Well, it's time to wrap this year's holiday review up, and much like I've done in the past, I end it with a series that's not just one of my favorites to come out this year, but one that's all about food and family. If that's not appropriate for Christmas, I don't know what is.
SWEETNESS & LIGHTNING (Amaama to Inuzuma), by Gido Amagakure. First published in 2013 and first published in North America in 2016.
Kouhei Inuzuka is trying his hardest to keep his life together after his wife's recent death. He not only has to juggle his teaching job, but also raising his 4-year-old daughter Tsumugi. As such, things like cooking fell by the wayside and they mostly subsist on take-out and restaurant food. Then they meet Kotori Iida, one of Kouhei's homeroom students. She's the daughter of a single mother herself, and thanks to her mother's job Kotori is often left alone in their family's empty restaurant. Kotori offers to help Kouhei learn how to cook, and together the three not only gain new skills but also the warmth and joy of family and friendship.
It was pretty much a given that I was going to like Sweetness & Lightning. It's not just that it's a food manga, although that certainly helps. No, what has me coming back to this series time and again is how well it understands the feeling of togetherness and family, even if that togetherness is born more from circumstance and tragedy than blood.
There's a tinge of sadness to the story here that tempers what might otherwise be nothing but happy cooking fluff. After all, our protagonists are a single father and widower, a little girl who hasn't quite grasped that her mother is gone, and the daughter of another single parent who can't help but feel a little abandoned because of her mother's job. All of them are hurting in their own way but are too stuck in their respective ruts to get out. By coming together for their impromptu cooking classes, they fill up all the lonely voids in their life. Tsumugi gets to spend more time with her father and treats Kotori like the big sister she's never had. Kotori gets some of the parental guidance and acceptance she needs along with the companionship she craves. Kouhei gets some help with understanding Tsumugi's perspective and the joy of making his daughter happy with his own two hands. You'd have to be a immovable hardass to not get even a little bit of the feels from that, and Amagakure is very good at weaving it into each chapter without hammering it into the reader's head.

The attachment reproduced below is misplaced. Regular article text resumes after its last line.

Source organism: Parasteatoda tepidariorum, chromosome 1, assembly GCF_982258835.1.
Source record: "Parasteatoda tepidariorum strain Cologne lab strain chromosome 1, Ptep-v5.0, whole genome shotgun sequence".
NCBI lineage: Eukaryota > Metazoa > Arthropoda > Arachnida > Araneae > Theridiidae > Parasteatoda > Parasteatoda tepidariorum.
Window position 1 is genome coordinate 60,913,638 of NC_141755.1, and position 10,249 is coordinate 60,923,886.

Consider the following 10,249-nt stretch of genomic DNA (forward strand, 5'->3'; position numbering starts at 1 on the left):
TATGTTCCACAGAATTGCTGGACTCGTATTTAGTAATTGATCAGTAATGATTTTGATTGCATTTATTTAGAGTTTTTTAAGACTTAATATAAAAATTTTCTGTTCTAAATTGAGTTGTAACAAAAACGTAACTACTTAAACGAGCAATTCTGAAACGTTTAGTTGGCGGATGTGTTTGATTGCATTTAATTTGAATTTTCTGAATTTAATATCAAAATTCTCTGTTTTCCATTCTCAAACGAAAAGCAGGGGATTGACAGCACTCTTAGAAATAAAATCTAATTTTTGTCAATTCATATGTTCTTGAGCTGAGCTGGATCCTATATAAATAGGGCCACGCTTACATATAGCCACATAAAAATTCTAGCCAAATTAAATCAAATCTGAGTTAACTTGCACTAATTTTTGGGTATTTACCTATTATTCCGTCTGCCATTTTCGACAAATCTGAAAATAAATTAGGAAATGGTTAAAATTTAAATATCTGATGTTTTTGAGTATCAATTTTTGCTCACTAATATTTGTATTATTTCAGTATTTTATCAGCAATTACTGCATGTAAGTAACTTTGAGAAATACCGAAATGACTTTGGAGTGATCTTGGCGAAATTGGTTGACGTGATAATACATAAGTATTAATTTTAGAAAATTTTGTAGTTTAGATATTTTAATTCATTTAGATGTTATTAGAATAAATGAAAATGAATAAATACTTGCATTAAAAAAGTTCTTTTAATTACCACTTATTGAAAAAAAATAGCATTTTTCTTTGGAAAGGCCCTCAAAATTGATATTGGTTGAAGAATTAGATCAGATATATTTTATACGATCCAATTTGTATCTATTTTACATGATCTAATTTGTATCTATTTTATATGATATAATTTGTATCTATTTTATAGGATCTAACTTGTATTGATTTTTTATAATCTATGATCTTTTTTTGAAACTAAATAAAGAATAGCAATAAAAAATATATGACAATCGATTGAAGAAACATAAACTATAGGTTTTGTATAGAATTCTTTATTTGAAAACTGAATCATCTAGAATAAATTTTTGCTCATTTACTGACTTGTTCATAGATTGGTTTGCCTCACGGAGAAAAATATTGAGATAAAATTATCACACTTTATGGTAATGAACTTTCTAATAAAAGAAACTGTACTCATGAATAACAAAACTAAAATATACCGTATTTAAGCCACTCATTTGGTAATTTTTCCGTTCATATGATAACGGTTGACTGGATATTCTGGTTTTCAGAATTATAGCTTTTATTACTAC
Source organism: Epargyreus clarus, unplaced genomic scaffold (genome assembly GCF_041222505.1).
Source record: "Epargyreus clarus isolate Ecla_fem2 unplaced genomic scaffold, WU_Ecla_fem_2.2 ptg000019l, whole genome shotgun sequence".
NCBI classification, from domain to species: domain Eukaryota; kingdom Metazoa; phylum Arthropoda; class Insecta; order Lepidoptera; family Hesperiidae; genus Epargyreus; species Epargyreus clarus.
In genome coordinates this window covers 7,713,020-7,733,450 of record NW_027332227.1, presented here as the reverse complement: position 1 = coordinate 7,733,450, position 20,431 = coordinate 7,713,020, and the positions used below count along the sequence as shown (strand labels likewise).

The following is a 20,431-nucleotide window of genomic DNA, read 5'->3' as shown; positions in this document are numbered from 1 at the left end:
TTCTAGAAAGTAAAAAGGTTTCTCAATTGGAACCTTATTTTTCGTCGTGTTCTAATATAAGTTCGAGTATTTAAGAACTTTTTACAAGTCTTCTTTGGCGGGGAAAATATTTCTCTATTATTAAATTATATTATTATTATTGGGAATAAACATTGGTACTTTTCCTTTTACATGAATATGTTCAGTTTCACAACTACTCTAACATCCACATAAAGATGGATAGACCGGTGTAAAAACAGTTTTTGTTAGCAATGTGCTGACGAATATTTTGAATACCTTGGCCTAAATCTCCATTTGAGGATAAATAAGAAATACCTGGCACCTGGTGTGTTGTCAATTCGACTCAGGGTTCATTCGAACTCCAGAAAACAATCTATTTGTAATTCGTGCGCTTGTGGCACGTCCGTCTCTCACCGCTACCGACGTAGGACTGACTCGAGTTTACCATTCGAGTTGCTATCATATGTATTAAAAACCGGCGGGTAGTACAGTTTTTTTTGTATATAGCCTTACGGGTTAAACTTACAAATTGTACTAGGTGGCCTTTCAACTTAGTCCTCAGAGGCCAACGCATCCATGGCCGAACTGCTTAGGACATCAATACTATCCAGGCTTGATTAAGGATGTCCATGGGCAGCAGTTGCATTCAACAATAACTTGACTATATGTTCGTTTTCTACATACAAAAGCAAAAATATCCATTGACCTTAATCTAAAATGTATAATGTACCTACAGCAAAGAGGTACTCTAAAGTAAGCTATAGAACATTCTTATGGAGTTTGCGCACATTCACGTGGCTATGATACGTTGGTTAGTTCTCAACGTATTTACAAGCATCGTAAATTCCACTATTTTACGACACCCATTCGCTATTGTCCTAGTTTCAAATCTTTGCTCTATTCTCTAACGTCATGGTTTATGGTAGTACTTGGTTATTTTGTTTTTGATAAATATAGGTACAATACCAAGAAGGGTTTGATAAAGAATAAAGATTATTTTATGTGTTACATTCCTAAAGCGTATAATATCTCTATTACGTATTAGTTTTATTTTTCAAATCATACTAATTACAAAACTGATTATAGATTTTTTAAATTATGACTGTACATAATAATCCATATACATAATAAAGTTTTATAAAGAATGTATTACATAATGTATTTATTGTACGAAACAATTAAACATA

I also love how they handle Tsumugi as a character. It would be easy to make a little girl like her into a perfect saint or just a vehicle for kids-say-the-darndest-things comedy. Instead she's written like an actual 4-year old girl. She's not a perfect kid. She throws tantrums and sulks sometimes. She can be loud and wild sometimes. Yet she takes a true child-like delight in watching the cooking and helping out where she can. She feels real in much the same way that someone like Barakamon's Naru feels real. I also love how Kouhei isn't the perfect father. He's had the role thrust upon him unexpectedly, and while he's learned to manage some of the everyday stuff he doesn't have a lot of friends with children or nearby relatives to consult for advice. Thus, his cooking lessons also sometimes end up being parenting ones as well. He's learning and growing just as much as the girls are.
It's also just a plain good food manga. Each chapter is centered on the trio learning to make some new recipe, and all of the food they make is the Japanese equivalent of simple home cooking or fare for a bento box. While each chapter covers the process of cooking each meal pretty thoroughly, it doesn't get too hung up on detailing each little step. Instead, the focus is on how the trio react to each step and to the end results. The focus is on the emotion and the relationships and not the recipe. That onto itself is probably the best summary of what makes Sweetness & Lightning so special to me.
Amagakure's art isn't quite as polished as you tend to see in food manga. This is most obvious with the character designs. There's a scruffiness about them, most obvious with Tsumugi's wild mane of hair. Their faces break out into squiggly smiles and hatchy blushes. The paneling and composition is a little disorganized at times. Even the food isn't drawn with the sort of photorealistic detail that one usually sees in these sorts of stories. What it lacks in technical precision it more than makes up for in sheer charm. She captures the joy and the tears just through their faces. She reinforces the focus on the human elements of the story by keeping the visual focus on the main characters while cooking instead of on the actual chopping and boiling and whatnot. The emotion shines through every panel, and that ultimately is more important than any technical skill.
Like any good food manga, it does include recipes. It just saves them for the end of each chapter. There's also a pretty thorough translation note section to cover all the different sorts of Japanese food and ingredients mentioned. Having read both the physical volume and the digital release, I can confidently say that there's virtually no difference between the two.
Sweetness & Lightning hits my sweet spots for both food manga and heartwarming non-moe slife-of-life fare. Its understanding of emotion and relationships more than makes up for any technical flaws it might possess. Even if you already watched the animated version, it's worth reading if you want a big old dose of the feels.
This series is published by Kodansha Comics. This series is ongoing in Japan with 7 volumes available. 3 have been published and are currently in print. This series is also available digitally through Crunchyroll's manga service.
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